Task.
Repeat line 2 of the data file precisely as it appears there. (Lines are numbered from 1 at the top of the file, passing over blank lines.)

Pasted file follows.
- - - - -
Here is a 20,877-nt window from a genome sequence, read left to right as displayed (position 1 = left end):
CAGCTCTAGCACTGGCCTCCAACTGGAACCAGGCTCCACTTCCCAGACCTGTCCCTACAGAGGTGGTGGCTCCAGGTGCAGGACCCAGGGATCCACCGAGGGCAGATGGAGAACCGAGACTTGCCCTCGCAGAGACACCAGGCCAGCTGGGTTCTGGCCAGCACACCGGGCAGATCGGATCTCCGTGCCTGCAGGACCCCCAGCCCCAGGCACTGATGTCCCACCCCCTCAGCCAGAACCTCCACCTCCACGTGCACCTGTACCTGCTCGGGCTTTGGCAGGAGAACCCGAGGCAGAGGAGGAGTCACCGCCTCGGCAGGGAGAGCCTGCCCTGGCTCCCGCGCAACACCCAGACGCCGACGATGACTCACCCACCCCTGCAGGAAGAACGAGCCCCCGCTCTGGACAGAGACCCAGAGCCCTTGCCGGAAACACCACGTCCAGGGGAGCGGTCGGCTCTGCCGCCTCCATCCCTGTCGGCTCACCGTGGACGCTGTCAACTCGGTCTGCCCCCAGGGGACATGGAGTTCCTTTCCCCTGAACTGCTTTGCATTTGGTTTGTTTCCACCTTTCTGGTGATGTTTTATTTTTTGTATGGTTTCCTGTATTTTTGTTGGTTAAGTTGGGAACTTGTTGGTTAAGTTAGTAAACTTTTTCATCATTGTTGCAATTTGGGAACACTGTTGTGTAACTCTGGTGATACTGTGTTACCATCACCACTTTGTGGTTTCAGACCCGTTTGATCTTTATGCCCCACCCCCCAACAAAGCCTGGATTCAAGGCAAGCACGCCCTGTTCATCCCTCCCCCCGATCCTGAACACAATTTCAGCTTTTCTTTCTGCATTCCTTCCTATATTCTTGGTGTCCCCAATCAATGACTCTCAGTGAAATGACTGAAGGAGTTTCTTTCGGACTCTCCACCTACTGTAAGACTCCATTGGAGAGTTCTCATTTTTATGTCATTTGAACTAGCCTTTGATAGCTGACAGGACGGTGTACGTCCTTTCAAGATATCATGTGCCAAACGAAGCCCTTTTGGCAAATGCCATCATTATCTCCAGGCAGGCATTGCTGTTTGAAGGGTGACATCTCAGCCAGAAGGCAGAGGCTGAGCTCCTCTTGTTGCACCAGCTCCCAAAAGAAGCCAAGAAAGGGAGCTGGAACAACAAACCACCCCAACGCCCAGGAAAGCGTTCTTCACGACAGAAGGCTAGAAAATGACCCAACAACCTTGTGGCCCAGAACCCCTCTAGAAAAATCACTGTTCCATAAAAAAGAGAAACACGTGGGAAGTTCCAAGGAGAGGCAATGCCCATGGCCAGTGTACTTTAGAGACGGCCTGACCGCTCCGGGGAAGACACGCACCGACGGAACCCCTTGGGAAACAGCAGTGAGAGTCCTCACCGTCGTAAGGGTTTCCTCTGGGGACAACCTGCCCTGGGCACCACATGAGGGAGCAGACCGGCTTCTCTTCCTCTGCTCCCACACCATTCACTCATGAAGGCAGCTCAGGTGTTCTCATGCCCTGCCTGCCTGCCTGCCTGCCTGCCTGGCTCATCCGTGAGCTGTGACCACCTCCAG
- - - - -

CAGCTCTAGCACTGGCCTCCAACTGGAACCAGGCTCCACTTCCCAGACCTGTCCCTACAGAGGTGGTGGCTCCAGGTGCAGGACCCAGGGATCCACCGAGGGCAGATGGAGAACCGAGACTTGCCCTCGCAGAGACACCAGGCCAGCTGGGTTCTGGCCAGCACACCGGGCAGATCGGATCTCCGTGCCTGCAGGACCCCCAGCCCCAGGCACTGATGTCCCACCCCCTCAGCCAGAACCTCCACCTCCACGTGCACCTGTACCTGCTCGGGCTTTGGCAGGAGAACCCGAGGCAGAGGAGGAGTCACCGCCTCGGCAGGGAGAGCCTGCCCTGGCTCCCGCGCAACACCCAGACGCCGACGATGACTCACCCACCCCTGCAGGAAGAACGAGCCCCCGCTCTGGACAGAGACCCAGAGCCCTTGCCGGAAACACCACGTCCAGGGGAGCGGTCGGCTCTGCCGCCTCCATCCCTGTCGGCTCACCGTGGACGCTGTCAACTCGGTCTGCCCCCAGGGGACATGGAGTTCCTTTCCCCTGAACTGCTTTGCATTTGGTTTGTTTCCACCTTTCTGGTGATGTTTTATTTTTTGTATGGTTTCCTGTATTTTTGTTGGTTAAGTTGGGAACTTGTTGGTTAAGTTAGTAAACTTTTTCATCATTGTTGCAATTTGGGAACACTGTTGTGTAACTCTGGTGATACTGTGTTACCATCACCACTTTGTGGTTTCAGACCCGTTTGATCTTTATGCCCCACCCCCCAACAAAGCCTGGATTCAAGGCAAGCACGCCCTGTTCATCCCTCCCCCCGATCCTGAACACAATTTCAGCTTTTCTTTCTGCATTCCTTCCTATATTCTTGGTGTCCCCAATCAATGACTCTCAGTGAAATGACTGAAGGAGTTTCTTTCGGACTCTCCACCTACTGTAAGACTCCATTGGAGAGTTCTCATTTTTATGTCATTTGAACTAGCCTTTGATAGCTGACAGGACGGTGTACGTCCTTTCAAGATATCATGTGCCAAACGAAGCCCTTTTGGCAAATGCCATCATTATCTCCAGGCAGGCATTGCTGTTTGAAGGGTGACATCTCAGCCAGAAGGCAGAGGCTGAGCTCCTCTTGTTGCACCAGCTCCCAAAAGAAGCCAAGAAAGGGAGCTGGAACAACAAACCACCCCAACGCCCAGGAAAGCGTTCTTCACGACAGAAGGCTAGAAAATGACCCAACAACCTTGTGGCCCAGAACCCCTCTAGAAAAATCACTGTTCCATAAAAAAGAGAAACACGTGGGAAGTTCCAAGGAGAGGCAATGCCCATGGCCAGTGTACTTTAGAGACGGCCTGACCGCTCCGGGGAAGACACGCACCGACGGAACCCCTTGGGAAACAGCAGTGAGAGTCCTCACCGTCGTAAGGGTTTCCTCTGGGGACAACCTGCCCTGGGCACCACATGAGGGAGCAGACCGGCTTCTCTTCCTCTGCTCCCACACCATTCACTCATGAAGGCAGCTCAGGTGTTCTCATGCCCTGCCTGCCTGCCTGCCTGCCTGCCTGGCTCATCCGTGAGCTGTGACCACCTCCAG